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10 of the Most Engaging Books That are Sure to Make You Cry

Books That are Sure to Make You Cry
Those who enjoy reading, consider books to be their friends. True friends that make us happy, and at times, also make us shed tears. For now, here's a collection of some outstanding tomes, bound to make you misty-eyed.
Penlighten Staff
Last Updated: Jun 3, 2018
"The love of learning,
the sequestered nooks,
And all the sweet serenity of books."
- Henry Wadsworth Longfellow
Reading a sad book, quite literally, splits me up into two people. A part that's mad at the author for having written such a heart-wrencher, and the other that wants to kiss the hands that wrote the heart-wrencher. Truth be told, if there is one thing that can make me revel in melancholy, it's got to be a book which gets me teary-eyed.

The list of books that follows is a personal one - these are some of my favorite books that are worth reading over and over again, despite the accompanying tears. It comprises a couple of classics, a little magic, some animal love, and even a Stephen King.
10 Books That Will Make You Shed Tears
F. Scott Fitzgerald's The Great Gatsby
"The exhilarating ripple of her voice was a wild tonic in the rain."
The Great Gatsby is the story of star-crossed lovers set against the backdrop of the roaring twenties. Fitzgerald's moving novel takes us through Jay Gatsby's furiously obsessive love for the delicate Daisy Buchanan, and his ultimate realization that money can take you to the heady heights of power, but never buy love.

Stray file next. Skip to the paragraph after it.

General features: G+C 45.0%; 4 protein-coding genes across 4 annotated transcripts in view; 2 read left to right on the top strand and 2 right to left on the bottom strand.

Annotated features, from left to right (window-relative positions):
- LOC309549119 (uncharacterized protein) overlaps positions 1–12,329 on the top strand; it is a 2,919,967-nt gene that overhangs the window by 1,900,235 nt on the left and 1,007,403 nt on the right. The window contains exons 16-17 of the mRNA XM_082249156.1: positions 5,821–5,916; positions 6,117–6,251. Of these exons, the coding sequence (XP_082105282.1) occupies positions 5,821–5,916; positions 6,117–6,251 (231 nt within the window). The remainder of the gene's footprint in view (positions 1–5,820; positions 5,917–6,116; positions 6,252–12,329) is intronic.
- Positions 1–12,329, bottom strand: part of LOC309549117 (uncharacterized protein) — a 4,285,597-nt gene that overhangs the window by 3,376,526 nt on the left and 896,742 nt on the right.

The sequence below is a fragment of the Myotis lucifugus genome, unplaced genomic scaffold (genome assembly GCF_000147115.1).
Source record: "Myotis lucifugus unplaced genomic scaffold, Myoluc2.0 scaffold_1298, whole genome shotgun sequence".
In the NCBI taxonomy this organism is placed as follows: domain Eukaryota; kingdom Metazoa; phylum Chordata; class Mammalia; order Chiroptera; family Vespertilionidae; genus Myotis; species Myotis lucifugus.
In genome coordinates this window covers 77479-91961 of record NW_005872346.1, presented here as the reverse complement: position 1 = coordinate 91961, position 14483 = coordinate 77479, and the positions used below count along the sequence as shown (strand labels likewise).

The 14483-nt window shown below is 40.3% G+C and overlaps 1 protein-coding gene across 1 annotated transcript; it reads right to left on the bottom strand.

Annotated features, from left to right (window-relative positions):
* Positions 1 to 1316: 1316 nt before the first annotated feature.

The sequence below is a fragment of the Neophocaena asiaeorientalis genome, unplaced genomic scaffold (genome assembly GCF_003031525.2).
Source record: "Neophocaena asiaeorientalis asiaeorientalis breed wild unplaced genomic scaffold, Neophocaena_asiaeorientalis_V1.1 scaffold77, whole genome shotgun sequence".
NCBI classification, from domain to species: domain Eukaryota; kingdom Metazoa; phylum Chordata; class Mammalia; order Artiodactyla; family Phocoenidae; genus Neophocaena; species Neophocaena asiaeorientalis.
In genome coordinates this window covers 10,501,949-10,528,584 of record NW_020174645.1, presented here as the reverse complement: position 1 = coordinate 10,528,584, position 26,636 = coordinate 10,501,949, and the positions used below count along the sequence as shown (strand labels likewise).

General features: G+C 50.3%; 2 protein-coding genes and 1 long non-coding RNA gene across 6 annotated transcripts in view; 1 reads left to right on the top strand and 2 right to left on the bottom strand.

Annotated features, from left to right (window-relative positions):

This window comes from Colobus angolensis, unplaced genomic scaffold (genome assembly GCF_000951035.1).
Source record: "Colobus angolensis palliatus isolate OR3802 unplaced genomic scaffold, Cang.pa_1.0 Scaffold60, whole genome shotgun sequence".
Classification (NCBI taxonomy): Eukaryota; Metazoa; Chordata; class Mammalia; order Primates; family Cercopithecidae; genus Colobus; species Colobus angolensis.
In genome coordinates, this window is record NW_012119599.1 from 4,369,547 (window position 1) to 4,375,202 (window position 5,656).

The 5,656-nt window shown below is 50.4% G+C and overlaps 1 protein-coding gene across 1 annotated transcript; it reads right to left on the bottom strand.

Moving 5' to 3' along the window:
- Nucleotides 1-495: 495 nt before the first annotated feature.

Harper Lee's To Kill a Mockingbird
"Mockingbirds don't do one thing but make music for us to enjoy. They don't eat up people's gardens, don't nest in corncribs, they don't do one thing but sing their hearts out for us. That's why it's a sin to kill a mockingbird."
Harper Lee's classic covers racial discrimination, Southern class divides and prejudices in a delicately woven tale seen through young eyes. However, the most inspiring undertone of this book is that compassion should never regard skin color. After all, you never really understand a person until you consider things from his point of view - until you climb around in his skin and walk around in it.
Anne Frank's The Diary of a Young Girl
"As long as this exists, this sunshine and this cloudless sky, and as long as I can enjoy it, how can I be sad?"